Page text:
But then perhaps to you the biomedical, pharma, semiconductor, and many other advanced technologies with a strong presence in the Bay Area and in Bay Area real estate are somehow not in your “technology industry” accounting. Let alone the many other high-tech industries which are certainly not “centered” in the Bay Area kingdom of those “writing software.”

            As to “things invented elsewhere” and used here, the diffusion of software technology goes both ways or all ways and always has. And the vast vast majority of all software ain’t written in the Bay Area. And the vast vast majority of all the programmers, and programmer income, and real estate devoted to programmers ain’t in the Bay Area.

            Of course “locality still matters.” Sheesh, I’ve argued that repeatedly in comments on SockeSite, including recently to explain why SF and SV have higher pay rates and higher RE prices than other parts of the Bay Area, and why we should expect that to continue and gradually increase with time. But that does not qualify the Bay Area for your very exaggerated claims of worldwide kingly centerhood.

            And yes, many have tried to emulate Silicon Valley success. That has been going on for decades. And yes, none of them has grown a center larger in computerish revenue or profit than the Bay Area or SV, but the net result has diminished Silicon Valley’s relative portion of computerish technology. We get bigger, but they collectively have gotten relatively much bigger. Let me know when you have numbers to show otherwise.

            I have nothing against software engineers. The minority of programmers that produce well-engineered software are a precious resource. Some of my bestest friends, some of my co-workers, etc. I’m hiring more if you know any. And it is ok if they don’t know the difference between “writing software” and “technology” as we already have a CTO who would never make that mistake.

          5. The Tech industry by whatever name you call it, has lifted the economy (and housing cost) in the Bay Area disproportionate to any other area in the US. Obviously tech is growing elsewhere in the world as it is a dominant part of the world economy. We shouldn’t expect an economic boom in the ag. industry or ship building, right?
            The continued high cost in the Bay Area is pretty well correlated to the success of tech industry and SV/The Bay Area is a center of Technology as much as New York or London are centers of finance and LA is a center of the entertainment industry.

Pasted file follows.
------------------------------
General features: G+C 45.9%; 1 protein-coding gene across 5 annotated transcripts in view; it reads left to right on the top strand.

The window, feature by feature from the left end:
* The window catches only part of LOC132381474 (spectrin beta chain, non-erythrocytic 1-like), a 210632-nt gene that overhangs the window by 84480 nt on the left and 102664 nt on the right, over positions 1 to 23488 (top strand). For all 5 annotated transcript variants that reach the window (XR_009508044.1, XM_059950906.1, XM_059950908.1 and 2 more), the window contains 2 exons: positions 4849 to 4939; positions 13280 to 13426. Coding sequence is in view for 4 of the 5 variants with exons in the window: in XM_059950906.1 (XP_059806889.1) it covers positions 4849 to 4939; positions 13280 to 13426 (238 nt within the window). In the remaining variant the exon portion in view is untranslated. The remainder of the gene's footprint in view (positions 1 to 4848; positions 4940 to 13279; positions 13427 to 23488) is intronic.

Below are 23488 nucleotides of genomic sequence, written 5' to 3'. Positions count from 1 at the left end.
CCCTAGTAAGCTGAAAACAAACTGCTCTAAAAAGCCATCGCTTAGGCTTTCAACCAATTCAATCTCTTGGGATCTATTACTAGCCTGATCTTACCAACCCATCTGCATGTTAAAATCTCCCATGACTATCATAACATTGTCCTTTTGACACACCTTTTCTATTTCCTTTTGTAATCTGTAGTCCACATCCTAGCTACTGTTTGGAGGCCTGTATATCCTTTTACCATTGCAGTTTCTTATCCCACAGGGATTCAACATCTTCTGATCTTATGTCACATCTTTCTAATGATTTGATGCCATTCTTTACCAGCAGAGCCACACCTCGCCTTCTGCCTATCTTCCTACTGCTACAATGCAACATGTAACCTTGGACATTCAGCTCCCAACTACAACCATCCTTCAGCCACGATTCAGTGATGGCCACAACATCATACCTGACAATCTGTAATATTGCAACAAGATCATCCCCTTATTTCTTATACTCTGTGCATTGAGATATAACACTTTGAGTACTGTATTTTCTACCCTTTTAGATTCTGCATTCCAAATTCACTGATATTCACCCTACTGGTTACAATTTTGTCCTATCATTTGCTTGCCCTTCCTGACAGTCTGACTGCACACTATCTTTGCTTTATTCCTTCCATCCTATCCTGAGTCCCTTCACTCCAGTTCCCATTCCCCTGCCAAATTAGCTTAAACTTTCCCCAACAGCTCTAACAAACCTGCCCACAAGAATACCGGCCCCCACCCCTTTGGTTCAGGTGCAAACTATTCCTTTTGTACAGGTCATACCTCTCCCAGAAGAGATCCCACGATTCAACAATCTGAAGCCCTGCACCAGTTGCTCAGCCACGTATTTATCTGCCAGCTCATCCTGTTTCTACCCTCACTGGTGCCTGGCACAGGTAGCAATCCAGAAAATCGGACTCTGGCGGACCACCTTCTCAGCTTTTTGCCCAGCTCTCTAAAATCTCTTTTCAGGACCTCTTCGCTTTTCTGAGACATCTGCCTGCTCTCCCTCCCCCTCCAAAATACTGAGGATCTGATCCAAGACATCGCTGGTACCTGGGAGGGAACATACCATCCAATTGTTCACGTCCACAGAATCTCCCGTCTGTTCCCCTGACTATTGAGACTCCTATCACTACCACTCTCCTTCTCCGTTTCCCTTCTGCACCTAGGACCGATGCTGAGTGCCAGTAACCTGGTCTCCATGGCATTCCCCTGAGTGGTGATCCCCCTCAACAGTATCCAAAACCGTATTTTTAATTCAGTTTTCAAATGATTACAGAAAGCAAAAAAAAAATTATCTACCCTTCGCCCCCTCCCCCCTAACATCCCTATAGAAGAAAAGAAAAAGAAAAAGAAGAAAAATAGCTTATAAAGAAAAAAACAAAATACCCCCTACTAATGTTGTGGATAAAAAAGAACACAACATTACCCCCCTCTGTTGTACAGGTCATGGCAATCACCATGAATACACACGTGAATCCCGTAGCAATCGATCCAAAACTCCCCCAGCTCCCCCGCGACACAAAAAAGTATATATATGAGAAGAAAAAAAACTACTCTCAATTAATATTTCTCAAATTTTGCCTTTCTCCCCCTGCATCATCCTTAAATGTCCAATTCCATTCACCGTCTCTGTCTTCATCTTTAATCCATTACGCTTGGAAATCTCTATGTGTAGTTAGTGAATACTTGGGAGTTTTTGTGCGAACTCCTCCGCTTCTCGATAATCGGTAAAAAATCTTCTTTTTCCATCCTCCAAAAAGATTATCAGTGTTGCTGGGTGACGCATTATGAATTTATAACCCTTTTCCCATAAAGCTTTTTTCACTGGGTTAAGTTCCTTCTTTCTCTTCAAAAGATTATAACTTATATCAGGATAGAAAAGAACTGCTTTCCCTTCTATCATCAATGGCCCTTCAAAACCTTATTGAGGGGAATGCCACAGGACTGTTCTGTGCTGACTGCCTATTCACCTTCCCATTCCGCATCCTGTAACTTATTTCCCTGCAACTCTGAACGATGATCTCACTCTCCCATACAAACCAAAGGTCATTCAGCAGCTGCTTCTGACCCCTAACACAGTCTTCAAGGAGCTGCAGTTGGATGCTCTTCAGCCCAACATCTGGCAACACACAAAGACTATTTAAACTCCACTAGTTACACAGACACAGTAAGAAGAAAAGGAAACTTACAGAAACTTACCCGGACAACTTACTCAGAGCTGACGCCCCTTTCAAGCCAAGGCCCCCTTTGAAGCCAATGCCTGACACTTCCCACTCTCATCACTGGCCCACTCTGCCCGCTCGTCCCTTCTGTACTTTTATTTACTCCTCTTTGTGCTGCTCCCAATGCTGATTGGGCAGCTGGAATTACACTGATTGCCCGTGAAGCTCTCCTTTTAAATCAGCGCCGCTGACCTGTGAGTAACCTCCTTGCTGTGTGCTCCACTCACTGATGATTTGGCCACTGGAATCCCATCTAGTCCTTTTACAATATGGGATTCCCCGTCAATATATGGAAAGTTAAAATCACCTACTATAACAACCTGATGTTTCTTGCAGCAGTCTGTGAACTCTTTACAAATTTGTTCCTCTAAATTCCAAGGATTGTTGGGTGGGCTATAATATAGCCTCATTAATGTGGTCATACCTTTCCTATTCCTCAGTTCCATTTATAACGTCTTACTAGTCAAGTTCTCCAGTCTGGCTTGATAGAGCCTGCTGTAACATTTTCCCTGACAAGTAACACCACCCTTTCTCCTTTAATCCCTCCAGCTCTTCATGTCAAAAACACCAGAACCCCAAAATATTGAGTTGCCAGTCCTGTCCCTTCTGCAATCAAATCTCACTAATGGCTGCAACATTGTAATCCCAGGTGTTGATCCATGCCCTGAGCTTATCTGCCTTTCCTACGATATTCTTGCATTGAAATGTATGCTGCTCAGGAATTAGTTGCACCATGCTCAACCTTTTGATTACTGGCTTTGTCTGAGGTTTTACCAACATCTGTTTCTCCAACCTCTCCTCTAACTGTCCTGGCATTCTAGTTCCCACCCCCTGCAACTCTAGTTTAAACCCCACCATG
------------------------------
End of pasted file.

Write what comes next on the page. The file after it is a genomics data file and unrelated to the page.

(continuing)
6. of course tech industry has lifted the Bay Area economy and the Bay Area is “a center of technology”, in fact one of the leading centers of technology. No one has disputed any of that. FTR, there are areas where the local economy is more dependent proportionally on “tech industry” than the Bay Area, eg remote areas that depend on high-tech extractive technologies. Not sure why it should matter to you to be more or less proportionately lifted by “whatever you call it” than somewhere else.
            Why this need to exaggerate beyond the superlative that the Bay Area does have the greatest concentration of computerish technologists and a disproportion of the profit from computerish technologies which is what causes/sustains/pays for the high prices of avocado toast and Uber misbehavior. Huge success story without all these vague/mistaken exaggerations wrt to “any other…” Win win, except for the downsides.
            FWIW, the shipbuilding industry has had two booms in the past dozen years or so, and has had about one per decade since containerization. Not in the bay area, though. That ship(building industry) sailed long ago.

          7. Much of what previously has made the Bay Area so desirable to tech companies seeking the best talent has been devoured by that very industry. When combined with our inept corrupt government it is just plain aggravating to live here now, and not really worth the cost unless you are in the top 1% nationwide. And even some techies must be getting turned off by the dense atmosphere of smugness permeating the area. Tech offices can be set up anywhere, the only limiting factor is attracting the workers. I predict this will become harder for SF and easier for other competing cities moving forward. Not to mention, the swelling tide of H1B flunkies will go wherever you tell them to.

          8. @Sabbie – Agree completely. Its something I’ve been saying for a while. The Bay Area will remain the tech center but have, over time, a relatively smaller proportion of the tech workforce than it does now. The quality of life has declined in recent years. The surge in housing costs here? Not every tech worker wins the IPO lottery or is a trust child. Many, many can’t afford to purchase a home here. The guys down the street from me are typical I think. Sharing a 4 bedroom home among 5 non-related adults (and to my chagrin the cars that go with that) and wanting to transfer to other areas. Two of the dudes got transfers in the past year and the two who replaced them are pretty much in the same boat – including not wanting to pay 3500 in rent a month – hence they share a crowded home.